It's beginning to feel like every time I sit down to write this bi-weekly blog of mine that America has just endured another calamity of such mind-numbing atrociousness that I can't simply ignore it, while at the same time knowing that there is nothing I can say that can possibly make anyone—students and colleagues alike—feel any better about it. And the massacre at the Route 91 Harvest music festival in Las Vegas has placed me in that position once again.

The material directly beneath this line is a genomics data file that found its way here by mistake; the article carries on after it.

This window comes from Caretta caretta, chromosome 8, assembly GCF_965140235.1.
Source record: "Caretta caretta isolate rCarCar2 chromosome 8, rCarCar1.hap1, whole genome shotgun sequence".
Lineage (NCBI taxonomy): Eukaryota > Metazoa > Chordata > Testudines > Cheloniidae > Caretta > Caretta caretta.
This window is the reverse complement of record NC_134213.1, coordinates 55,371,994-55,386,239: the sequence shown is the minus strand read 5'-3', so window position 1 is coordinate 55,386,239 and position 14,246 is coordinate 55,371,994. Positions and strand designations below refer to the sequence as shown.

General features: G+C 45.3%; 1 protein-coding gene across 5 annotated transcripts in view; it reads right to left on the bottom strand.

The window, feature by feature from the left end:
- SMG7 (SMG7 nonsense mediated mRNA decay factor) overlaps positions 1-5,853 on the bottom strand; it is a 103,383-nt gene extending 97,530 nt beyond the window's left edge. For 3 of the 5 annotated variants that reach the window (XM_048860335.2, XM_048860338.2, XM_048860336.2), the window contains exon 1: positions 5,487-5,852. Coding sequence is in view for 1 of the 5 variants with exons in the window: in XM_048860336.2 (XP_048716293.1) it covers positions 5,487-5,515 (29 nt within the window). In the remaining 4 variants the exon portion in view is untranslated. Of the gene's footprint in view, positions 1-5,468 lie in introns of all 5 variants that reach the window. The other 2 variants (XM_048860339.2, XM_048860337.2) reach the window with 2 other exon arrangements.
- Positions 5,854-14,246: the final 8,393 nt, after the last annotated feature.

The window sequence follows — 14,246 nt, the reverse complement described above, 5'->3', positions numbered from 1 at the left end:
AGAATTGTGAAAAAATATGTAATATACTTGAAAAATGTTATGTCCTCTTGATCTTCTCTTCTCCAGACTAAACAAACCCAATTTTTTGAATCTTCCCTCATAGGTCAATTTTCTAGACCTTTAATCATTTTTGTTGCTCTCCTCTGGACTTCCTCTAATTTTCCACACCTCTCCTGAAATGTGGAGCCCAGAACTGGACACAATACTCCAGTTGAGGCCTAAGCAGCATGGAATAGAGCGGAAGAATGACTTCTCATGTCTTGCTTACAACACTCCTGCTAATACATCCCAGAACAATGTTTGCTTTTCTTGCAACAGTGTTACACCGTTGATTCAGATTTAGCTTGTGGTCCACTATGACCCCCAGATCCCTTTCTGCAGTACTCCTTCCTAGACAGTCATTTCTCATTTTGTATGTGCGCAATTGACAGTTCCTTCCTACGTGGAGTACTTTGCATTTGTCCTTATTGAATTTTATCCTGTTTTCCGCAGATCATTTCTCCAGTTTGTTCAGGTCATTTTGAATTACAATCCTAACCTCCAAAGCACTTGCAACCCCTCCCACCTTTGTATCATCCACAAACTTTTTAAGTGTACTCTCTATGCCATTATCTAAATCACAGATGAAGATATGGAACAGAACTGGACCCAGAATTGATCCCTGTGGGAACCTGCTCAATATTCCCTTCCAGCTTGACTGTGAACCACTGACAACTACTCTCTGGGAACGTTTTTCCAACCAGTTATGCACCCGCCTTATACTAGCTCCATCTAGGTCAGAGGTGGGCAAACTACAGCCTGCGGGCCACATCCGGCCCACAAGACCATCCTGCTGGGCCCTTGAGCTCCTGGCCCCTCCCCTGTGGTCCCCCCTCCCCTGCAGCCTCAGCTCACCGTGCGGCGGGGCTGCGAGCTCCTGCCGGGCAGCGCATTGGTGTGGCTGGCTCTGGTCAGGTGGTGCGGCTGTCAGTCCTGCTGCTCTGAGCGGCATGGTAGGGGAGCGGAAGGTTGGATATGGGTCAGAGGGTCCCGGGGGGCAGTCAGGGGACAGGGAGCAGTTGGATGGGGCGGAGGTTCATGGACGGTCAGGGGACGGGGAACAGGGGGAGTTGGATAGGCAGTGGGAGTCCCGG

So I'm going to go ahead and address the matter analytically, but there are some things I will not do. First, I will not waste my time, or yours, demanding that America finally do something to control the spread of weapons of mass destruction to everyone who wants them, because I know perfectly well that America is not going to do anything of the kind. Second, I'm not going to try to explain why nothing is going to happen because it would be entirely futile to do so. Suffice to say that we all know the script: the political rituals that follow upon every one of these atrocities, and the way that those rituals invariably play out as they do. Third, I'm not going to blame "the media" for the carnage; that, too, is a common, though by no means illegitimate, part of the post-massacre script, as this essay in Inside Higher Education demonstrates once again. And finally, I'm not going to blame the high level of violence in popular culture for the high level of violence in everyday life—though that, too, is a not-unworthy subject for careful, data-driven analysis. Rather, I am going to look at the difference between the typical (and conventional) narrative to be found in violent entertainment, and the formless anomie to be found in the seemingly endless string of massacres in schools, movie theaters, night clubs, music festivals, and heaven knows what other sites, that plague our days and nights today.